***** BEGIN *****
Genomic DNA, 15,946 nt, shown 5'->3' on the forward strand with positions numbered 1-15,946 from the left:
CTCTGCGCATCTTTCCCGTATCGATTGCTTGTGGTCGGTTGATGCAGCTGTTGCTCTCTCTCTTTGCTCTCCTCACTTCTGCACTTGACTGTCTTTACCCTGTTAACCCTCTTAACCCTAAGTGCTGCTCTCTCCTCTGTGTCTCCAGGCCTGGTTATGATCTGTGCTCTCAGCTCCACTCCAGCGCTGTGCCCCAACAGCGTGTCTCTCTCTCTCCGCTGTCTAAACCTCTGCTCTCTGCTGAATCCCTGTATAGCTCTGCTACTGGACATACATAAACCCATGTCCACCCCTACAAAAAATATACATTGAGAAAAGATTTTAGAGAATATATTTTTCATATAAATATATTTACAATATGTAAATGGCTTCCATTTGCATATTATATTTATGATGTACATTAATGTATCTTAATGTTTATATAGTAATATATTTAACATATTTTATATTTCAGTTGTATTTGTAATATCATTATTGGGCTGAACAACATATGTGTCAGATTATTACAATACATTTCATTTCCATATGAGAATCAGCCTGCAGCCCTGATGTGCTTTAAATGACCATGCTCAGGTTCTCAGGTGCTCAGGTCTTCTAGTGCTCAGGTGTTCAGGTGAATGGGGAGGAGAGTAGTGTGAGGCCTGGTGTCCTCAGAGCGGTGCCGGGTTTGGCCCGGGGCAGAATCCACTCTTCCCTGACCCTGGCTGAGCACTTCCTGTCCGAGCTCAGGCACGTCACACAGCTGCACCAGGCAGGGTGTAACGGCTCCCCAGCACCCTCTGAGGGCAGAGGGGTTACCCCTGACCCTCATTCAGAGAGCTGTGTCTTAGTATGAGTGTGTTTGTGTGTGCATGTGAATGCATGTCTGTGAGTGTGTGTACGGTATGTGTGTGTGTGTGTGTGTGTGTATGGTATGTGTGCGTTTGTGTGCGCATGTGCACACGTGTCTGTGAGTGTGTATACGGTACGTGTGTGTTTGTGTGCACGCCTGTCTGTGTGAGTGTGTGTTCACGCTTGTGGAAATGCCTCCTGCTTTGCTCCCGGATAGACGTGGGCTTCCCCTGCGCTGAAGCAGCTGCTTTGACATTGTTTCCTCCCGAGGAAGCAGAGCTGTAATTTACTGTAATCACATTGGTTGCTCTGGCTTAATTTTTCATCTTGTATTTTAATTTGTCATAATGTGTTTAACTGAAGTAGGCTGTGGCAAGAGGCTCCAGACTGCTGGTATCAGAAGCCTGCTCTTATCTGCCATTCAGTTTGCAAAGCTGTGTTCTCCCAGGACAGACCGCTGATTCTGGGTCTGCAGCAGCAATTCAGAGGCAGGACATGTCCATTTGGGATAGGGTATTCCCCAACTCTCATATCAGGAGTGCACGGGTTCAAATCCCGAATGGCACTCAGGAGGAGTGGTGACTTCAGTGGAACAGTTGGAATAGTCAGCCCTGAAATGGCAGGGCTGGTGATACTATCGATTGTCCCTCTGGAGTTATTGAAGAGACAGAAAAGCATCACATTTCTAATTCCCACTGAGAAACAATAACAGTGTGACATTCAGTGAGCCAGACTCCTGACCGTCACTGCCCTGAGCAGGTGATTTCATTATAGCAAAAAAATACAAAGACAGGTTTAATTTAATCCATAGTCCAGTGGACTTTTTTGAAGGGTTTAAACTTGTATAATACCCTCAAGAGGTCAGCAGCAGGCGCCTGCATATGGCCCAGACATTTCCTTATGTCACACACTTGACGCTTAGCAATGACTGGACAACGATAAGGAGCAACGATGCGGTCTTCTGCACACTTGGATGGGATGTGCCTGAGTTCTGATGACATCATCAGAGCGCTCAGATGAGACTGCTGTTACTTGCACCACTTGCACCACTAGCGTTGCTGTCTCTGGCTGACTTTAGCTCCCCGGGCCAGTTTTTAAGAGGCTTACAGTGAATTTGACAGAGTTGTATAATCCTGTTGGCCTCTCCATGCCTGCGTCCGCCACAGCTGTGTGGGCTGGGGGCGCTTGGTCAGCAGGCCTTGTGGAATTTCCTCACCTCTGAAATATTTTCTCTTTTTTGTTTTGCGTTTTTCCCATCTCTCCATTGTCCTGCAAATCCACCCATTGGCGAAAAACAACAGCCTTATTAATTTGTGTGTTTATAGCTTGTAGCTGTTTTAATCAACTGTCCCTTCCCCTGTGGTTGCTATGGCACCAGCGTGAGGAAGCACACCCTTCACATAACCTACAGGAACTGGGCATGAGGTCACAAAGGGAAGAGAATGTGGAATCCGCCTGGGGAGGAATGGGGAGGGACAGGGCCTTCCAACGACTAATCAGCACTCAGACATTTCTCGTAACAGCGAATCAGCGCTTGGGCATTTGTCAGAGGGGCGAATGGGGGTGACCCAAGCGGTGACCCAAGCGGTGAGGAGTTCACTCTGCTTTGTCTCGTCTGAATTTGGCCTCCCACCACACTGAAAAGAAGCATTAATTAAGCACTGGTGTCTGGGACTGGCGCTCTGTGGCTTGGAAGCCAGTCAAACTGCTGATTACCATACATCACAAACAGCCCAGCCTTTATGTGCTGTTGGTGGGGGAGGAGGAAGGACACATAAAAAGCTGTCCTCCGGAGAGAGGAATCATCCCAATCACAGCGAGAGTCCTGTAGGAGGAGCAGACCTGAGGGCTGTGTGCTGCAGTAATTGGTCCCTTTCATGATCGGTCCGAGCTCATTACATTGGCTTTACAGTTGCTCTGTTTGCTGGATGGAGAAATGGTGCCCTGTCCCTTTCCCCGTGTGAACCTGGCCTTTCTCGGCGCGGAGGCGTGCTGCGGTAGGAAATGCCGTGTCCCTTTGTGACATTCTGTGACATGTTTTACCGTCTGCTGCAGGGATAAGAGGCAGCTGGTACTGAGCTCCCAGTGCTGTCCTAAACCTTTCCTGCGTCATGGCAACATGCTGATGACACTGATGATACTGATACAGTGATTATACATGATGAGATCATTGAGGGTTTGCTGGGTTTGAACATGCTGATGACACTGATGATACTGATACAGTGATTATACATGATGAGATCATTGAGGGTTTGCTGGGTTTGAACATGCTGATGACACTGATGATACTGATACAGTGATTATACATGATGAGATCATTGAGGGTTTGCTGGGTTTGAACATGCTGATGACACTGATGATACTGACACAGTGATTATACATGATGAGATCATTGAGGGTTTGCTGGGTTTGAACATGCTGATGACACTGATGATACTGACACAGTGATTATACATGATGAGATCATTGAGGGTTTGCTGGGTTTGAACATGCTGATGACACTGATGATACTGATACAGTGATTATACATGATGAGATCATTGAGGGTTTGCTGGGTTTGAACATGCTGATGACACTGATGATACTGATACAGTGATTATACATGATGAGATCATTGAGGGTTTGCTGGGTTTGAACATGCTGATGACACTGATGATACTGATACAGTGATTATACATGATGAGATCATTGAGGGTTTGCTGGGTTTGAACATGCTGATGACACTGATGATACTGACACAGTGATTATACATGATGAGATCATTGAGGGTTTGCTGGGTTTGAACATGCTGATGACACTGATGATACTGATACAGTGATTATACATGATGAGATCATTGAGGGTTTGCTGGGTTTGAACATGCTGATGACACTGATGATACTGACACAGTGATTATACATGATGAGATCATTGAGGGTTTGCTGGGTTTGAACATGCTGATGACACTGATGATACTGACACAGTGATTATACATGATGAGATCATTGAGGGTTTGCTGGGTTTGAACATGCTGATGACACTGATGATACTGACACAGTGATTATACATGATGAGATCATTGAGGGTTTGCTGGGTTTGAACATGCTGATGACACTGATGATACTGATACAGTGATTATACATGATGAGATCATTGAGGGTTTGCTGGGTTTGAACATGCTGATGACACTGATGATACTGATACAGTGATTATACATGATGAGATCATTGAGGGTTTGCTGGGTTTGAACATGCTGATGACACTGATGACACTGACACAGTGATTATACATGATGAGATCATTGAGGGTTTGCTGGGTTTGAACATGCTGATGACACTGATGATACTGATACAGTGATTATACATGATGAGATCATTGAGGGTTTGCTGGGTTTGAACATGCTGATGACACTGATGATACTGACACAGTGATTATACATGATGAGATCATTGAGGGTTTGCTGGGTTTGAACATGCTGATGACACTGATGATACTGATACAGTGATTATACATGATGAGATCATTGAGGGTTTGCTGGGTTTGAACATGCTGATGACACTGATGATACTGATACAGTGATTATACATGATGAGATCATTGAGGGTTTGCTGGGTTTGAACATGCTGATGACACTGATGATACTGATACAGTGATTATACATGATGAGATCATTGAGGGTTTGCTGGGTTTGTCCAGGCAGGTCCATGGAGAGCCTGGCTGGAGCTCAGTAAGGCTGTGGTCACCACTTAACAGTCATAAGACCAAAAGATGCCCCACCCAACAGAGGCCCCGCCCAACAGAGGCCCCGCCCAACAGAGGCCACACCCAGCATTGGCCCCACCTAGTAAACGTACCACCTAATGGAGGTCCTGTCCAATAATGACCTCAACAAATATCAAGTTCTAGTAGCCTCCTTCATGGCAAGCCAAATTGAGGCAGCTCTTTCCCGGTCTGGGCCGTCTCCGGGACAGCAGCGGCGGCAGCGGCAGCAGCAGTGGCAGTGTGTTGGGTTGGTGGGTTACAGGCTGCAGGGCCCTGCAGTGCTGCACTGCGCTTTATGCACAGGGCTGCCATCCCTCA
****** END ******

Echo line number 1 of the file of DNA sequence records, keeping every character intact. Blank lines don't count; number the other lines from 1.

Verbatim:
Genomic DNA, 15,946 nt, shown 5'->3' on the forward strand with positions numbered 1-15,946 from the left: